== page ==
This study will evaluate the relationship between Sufism, ethnicity and sectarianism, through the prism of the Naqshbandiyya and Qadiriyya orders in Syria and Iraq, during the last two decades. It will demonstrate that the complex interaction between religion and politics in Iraq and Syria resulted in dynamic and even contradictory positions within these two orders in regards to questions of sectarianism and ethnicity. With the growing struggle over religious identities in the region, this research highlights the role of informal Sufi leaders in blending political participation with a mystical inclination, within a dynamic relationship with the state. This nominal Sufi inclination provided an opening for combining Islamic mysticism with other, and at times, opposing affiliations, ranging from nationalism to Jihad. As a result, some Sufi supporters showed sympathy towards Shi‘is while others tended towards a Salafi Jihadist orientation, with its exclusionist worldview. These non-affiliated Sufi voices play an important role in promoting new and diverse blends between mysticism, orthodoxy, activism and sectarianism. As a result, the historical role of Sufism as a cross-sectarian agent is maintained only in particular conditions, within a balance between the doctrines of a particular order, relations with the holders of power and ethnic membership.
In the modern era, Shiʿis in their diverse locations began debating the relationship between their core sectarian identity and their wider political, cultural and religious affiliations. Muḥammad Fadhel Jamalī, an educator, intellectual and statesman, exemplified the position of the new Shiʿi intelligentsia in Iraq whose drive towards political integration and cultural assimilation within the nation-state, as well as in the broader Arab milieu, contrasted with the sectarian identity of the Shiʿi masses. Jamalī’s memoirs provide important insights into the views of the Iraqi Hashemite administration, which negotiated its position between commitment to Arabism and a pro-Western policy. Taking another perspective on contemporary Shiʿism, Liyakat Nathani Takim sheds light on the rich composition of the Shiʿi community in the US, which has not been widely studied. His book depicts a shift from the more universal orientation of the Shiʿi elite, which emerged during the twentieth century, towards traditional sectarian and ethnic identifications. Yet the book also shows the complexity of Shiʿi group membership in a globalized world. While sectarianism is on the rise, Shiʿi youth in the West are contemplating their relationship with the broader Muslim milieu and Western society, as well as their loyalty to a national civic framework.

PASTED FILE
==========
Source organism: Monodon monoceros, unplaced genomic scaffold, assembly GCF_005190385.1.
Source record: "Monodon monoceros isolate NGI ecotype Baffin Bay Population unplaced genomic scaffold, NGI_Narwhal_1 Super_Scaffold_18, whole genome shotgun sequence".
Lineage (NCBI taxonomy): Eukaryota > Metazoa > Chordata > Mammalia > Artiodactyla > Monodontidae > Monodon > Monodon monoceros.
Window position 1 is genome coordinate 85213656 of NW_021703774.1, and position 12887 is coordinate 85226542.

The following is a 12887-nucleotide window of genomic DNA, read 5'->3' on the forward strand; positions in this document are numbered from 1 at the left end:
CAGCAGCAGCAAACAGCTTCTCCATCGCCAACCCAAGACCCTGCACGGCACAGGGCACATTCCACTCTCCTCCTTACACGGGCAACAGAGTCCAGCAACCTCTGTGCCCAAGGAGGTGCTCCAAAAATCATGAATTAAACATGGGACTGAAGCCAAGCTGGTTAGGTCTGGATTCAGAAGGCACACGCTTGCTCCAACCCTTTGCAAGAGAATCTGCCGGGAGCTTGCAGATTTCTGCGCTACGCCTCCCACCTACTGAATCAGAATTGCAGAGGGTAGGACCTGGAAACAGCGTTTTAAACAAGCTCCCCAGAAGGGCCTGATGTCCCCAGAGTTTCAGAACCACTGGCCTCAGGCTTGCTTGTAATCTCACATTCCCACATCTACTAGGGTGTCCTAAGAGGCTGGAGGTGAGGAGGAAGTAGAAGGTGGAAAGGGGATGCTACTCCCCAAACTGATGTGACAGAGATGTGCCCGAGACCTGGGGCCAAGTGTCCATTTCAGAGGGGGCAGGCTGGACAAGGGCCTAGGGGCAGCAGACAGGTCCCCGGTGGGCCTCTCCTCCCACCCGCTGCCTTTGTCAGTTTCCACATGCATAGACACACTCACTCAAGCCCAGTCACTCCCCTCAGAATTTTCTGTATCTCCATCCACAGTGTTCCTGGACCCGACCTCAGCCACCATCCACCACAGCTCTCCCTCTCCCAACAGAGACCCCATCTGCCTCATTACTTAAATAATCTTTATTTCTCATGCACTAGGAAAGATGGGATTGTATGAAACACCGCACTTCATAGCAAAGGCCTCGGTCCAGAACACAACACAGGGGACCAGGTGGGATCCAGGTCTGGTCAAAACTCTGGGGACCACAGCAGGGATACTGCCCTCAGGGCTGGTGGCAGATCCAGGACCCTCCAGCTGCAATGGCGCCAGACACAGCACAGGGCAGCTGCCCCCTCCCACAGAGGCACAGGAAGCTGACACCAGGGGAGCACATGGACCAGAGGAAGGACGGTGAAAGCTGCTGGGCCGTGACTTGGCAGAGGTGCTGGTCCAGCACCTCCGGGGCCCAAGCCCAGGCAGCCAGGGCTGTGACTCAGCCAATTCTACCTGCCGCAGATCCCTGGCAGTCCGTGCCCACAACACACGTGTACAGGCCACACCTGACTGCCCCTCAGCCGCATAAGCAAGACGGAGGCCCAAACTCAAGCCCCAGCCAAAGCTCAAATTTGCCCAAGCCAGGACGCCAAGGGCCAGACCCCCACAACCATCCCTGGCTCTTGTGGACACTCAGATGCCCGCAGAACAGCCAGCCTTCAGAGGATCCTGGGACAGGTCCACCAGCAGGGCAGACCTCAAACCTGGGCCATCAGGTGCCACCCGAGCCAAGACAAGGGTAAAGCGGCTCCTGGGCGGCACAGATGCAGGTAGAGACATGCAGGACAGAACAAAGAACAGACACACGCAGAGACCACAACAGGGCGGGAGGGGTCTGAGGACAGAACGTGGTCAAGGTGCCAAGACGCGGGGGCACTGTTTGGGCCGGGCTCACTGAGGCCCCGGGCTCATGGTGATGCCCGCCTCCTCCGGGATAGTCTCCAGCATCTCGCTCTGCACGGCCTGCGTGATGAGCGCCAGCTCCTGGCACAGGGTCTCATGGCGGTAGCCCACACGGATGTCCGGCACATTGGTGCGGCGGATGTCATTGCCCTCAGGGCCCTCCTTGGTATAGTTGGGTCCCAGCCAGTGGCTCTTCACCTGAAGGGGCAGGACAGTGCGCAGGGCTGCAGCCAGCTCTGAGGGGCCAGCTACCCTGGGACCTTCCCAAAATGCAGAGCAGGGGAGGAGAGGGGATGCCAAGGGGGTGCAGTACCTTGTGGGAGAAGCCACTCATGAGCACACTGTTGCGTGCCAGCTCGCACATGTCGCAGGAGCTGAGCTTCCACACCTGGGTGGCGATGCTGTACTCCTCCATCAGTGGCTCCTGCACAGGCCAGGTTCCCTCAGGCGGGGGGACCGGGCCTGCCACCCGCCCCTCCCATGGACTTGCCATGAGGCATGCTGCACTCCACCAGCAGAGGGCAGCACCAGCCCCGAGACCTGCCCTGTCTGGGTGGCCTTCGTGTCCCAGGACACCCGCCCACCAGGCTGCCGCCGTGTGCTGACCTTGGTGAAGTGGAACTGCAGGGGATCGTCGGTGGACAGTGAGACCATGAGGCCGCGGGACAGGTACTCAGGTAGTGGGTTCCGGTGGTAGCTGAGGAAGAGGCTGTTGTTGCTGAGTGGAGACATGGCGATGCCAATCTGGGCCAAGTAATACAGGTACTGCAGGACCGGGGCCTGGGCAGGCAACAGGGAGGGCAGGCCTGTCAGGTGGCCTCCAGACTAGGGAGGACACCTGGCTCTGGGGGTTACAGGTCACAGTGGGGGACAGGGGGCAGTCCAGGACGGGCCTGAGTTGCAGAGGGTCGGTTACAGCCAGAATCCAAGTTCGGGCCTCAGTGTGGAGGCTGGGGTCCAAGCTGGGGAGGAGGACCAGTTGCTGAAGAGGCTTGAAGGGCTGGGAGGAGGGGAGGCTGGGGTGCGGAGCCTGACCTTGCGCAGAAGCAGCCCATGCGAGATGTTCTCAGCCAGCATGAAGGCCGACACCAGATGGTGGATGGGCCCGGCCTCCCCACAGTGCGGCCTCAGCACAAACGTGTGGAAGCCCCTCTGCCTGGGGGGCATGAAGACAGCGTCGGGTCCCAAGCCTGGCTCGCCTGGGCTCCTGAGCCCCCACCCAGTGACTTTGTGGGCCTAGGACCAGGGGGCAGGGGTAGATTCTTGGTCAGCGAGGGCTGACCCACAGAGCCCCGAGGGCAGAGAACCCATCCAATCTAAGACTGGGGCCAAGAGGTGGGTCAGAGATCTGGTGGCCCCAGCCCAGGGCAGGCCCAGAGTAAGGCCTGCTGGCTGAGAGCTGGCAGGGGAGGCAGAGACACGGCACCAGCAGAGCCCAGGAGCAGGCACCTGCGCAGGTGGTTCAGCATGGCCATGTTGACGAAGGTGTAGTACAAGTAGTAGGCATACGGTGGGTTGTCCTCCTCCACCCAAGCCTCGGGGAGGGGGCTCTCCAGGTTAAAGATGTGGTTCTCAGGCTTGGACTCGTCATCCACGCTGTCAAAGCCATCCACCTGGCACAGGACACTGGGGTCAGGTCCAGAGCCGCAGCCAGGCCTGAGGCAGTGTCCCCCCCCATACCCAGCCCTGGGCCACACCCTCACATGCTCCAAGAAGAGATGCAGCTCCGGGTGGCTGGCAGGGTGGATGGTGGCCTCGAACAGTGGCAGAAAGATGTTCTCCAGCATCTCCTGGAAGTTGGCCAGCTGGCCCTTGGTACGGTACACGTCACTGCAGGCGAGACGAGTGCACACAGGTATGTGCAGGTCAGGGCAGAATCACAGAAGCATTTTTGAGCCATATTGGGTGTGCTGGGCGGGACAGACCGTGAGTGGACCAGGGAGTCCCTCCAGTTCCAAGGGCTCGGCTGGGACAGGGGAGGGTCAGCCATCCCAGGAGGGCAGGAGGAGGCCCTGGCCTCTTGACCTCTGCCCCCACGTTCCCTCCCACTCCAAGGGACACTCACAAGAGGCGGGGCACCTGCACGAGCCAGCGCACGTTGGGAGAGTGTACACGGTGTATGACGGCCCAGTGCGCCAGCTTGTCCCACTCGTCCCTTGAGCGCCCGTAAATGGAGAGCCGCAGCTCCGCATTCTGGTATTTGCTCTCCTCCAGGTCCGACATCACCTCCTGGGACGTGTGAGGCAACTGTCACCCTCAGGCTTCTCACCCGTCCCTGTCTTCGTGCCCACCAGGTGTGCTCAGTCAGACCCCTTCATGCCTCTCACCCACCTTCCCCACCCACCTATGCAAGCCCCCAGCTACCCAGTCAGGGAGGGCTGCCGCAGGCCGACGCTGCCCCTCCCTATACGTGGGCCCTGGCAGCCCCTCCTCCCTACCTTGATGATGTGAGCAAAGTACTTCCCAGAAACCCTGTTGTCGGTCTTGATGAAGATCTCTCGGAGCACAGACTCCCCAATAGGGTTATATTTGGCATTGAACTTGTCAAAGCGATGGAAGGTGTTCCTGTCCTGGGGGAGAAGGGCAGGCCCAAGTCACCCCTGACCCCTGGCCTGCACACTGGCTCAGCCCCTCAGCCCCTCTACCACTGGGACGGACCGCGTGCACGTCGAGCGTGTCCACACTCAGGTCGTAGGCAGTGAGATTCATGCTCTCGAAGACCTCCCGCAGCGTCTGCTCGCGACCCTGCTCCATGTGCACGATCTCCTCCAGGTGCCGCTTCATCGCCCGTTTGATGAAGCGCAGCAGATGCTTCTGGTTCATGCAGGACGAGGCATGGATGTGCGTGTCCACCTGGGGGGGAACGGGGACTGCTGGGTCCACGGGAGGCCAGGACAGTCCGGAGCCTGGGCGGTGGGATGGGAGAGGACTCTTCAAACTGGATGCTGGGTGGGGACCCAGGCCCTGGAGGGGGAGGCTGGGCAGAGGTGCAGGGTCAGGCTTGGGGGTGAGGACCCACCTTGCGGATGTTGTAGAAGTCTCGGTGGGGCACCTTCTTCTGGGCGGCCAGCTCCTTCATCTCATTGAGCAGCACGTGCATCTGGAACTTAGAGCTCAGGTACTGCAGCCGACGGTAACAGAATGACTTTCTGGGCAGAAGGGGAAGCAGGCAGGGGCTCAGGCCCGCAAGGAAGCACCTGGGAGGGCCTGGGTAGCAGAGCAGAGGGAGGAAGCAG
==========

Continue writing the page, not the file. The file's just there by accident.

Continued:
This paper evaluates the intellectual roots of ʿAlī Sharīʿatī, the leading ideologist of the Islamic revolution in Iran. It focuses on his unique worldview of tawḥīd and places his writings within the broader context of both Western and Muslim thought. Sharīʿatī created a new merger between a holistic approach to Islam promoted by both Sunni and Shiʿi reformists, and an existentialist worldview, tied to a religious-philosophical basis. Through this exchange with existentialism, Sharīʿatī sought to transform Shiʿi Islam into an all-encompassing faith, anchored in human existence and reaching its full realization through political action. His aim was to mobilise the Iranian intelligentsia towards an Islamic revolution by relying on a dualist Muslim-existentialist vocabulary. The outcome was a new blend between ontology, ethics, society and politics, and a new inter-connectivity between God, man, this world and the hereafter, resulting from Sharīʿatī’s effort to promote religious renewal and social justice, through his innovative interpretation to tawḥīd.